تجزیه و تحلیل حساسیت جهانی با استفاده از درون یابی شبکه پراکنده و هرج و مرج چند جمله ای
|کد مقاله||سال انتشار||مقاله انگلیسی||ترجمه فارسی||تعداد کلمات|
|26644||2012||8 صفحه PDF||سفارش دهید||محاسبه نشده|
Publisher : Elsevier - Science Direct (الزویر - ساینس دایرکت)
Journal : Reliability Engineering & System Safety, Volume 107, November 2012, Pages 82–89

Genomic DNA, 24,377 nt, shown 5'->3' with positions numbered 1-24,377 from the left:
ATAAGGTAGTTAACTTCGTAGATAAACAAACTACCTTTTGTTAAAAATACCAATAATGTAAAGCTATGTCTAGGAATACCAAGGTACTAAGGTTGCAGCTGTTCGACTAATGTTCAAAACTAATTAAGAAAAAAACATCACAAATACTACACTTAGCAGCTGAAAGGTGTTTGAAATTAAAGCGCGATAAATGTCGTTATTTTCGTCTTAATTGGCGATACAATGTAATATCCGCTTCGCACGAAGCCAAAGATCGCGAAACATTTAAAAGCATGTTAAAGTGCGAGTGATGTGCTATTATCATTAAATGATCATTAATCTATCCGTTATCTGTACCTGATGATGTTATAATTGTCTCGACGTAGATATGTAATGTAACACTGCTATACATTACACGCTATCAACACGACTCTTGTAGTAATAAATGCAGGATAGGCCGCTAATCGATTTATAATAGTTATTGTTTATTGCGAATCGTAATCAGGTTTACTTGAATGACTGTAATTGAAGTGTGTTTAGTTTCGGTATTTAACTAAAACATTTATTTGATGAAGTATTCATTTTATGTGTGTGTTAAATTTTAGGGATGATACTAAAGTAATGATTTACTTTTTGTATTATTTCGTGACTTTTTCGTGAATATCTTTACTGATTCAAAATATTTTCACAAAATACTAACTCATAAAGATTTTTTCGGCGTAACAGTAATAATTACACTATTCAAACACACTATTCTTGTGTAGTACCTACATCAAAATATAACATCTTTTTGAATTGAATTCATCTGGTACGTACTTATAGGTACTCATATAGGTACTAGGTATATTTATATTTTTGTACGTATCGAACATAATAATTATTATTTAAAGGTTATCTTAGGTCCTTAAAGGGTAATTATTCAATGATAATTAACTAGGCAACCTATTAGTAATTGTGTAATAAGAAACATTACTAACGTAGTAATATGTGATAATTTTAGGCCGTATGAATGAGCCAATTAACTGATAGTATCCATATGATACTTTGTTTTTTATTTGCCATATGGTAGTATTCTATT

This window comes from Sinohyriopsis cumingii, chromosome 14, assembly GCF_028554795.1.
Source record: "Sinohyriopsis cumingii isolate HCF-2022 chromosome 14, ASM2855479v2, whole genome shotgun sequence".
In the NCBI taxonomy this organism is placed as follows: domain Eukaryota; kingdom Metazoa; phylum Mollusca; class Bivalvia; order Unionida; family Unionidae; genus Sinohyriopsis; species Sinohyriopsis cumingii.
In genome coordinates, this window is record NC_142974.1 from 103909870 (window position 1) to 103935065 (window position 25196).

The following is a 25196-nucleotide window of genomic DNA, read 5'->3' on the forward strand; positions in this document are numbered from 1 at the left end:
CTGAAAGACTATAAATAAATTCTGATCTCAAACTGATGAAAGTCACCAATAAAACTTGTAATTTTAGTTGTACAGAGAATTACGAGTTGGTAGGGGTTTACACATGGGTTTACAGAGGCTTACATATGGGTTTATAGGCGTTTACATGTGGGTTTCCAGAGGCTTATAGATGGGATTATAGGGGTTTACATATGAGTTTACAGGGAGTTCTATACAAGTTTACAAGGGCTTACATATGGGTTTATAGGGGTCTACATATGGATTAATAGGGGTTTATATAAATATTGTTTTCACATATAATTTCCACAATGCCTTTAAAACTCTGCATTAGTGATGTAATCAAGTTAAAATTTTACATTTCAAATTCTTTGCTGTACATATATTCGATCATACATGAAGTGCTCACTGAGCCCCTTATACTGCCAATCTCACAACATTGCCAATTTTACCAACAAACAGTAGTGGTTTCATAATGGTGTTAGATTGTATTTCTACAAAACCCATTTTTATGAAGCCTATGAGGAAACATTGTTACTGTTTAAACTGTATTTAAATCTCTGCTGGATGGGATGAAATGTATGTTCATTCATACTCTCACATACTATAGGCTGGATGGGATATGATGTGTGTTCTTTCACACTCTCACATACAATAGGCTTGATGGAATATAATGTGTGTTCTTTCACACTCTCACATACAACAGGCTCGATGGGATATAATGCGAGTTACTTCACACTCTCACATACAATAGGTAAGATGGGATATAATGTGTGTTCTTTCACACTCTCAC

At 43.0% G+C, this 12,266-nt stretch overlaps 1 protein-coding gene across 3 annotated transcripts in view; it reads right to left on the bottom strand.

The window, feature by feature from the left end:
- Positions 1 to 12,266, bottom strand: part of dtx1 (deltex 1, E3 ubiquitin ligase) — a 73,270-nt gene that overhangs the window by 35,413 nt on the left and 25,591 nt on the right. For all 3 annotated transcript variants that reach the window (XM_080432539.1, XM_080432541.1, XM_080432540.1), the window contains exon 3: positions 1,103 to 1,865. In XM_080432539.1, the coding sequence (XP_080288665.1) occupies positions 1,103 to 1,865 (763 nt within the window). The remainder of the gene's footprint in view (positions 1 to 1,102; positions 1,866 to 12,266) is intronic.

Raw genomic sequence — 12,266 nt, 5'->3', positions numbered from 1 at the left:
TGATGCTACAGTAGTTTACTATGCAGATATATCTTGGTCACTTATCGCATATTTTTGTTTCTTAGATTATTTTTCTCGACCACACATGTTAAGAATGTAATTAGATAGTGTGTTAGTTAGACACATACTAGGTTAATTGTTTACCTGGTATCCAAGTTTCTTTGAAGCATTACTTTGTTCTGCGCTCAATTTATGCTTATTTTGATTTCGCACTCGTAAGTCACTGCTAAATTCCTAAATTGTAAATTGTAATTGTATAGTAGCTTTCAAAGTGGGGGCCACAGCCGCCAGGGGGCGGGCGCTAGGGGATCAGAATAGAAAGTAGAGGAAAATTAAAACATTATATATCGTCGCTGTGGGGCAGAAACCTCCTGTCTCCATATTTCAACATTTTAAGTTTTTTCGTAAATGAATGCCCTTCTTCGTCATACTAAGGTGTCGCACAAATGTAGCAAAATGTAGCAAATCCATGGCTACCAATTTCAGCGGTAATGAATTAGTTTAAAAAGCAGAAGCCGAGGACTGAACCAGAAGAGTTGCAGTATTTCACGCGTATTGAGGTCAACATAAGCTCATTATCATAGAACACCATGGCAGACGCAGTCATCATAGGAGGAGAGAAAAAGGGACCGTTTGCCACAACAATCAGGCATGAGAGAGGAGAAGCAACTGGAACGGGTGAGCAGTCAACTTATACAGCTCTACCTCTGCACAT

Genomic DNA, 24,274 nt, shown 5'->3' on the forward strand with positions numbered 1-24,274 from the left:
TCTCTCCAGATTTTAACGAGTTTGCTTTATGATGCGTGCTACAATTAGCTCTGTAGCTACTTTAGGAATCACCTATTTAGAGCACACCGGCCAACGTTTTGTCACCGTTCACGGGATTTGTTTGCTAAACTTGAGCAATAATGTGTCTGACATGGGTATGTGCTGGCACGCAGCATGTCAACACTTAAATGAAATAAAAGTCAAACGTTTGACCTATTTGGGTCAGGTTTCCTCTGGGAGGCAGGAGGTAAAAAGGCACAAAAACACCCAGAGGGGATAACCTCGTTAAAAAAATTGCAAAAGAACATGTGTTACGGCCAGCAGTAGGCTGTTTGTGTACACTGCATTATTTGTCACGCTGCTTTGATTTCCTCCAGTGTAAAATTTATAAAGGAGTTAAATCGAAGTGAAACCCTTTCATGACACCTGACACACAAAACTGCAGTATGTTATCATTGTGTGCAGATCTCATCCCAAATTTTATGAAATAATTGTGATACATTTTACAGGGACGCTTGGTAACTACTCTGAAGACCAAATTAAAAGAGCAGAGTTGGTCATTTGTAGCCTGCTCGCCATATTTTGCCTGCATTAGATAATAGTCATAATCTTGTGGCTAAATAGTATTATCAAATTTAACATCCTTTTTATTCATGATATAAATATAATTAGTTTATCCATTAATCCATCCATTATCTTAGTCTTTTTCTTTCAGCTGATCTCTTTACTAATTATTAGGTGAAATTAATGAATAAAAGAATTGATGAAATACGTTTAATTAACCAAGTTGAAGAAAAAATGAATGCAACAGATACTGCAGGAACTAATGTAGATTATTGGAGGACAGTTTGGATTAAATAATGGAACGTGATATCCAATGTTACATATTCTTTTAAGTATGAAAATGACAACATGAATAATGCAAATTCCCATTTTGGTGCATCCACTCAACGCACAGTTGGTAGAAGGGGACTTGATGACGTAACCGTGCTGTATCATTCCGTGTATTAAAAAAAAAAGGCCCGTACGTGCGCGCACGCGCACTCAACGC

Sparse grid interpolation is widely used to provide good approximations to smooth functions in high dimensions based on relatively few function evaluations. By using an efficient conversion from the interpolating polynomial provided by evaluations on a sparse grid to a representation in terms of orthogonal polynomials (gPC representation), we show how to use these relatively few function evaluations to estimate several types of sensitivity coefficients and to provide estimates on local minima and maxima. First, we provide a good estimate of the variance-based sensitivity coefficients of Sobol' (1990)  and then use the gradient of the gPC representation to give good approximations to the derivative-based sensitivity coefficients described by Kucherenko and Sobol' (2009) . Finally, we use the package HOM4PS-2.0 given in Lee et al. (2008)  to determine the critical points of the interpolating polynomial and use these to determine the local minima and maxima of this polynomial.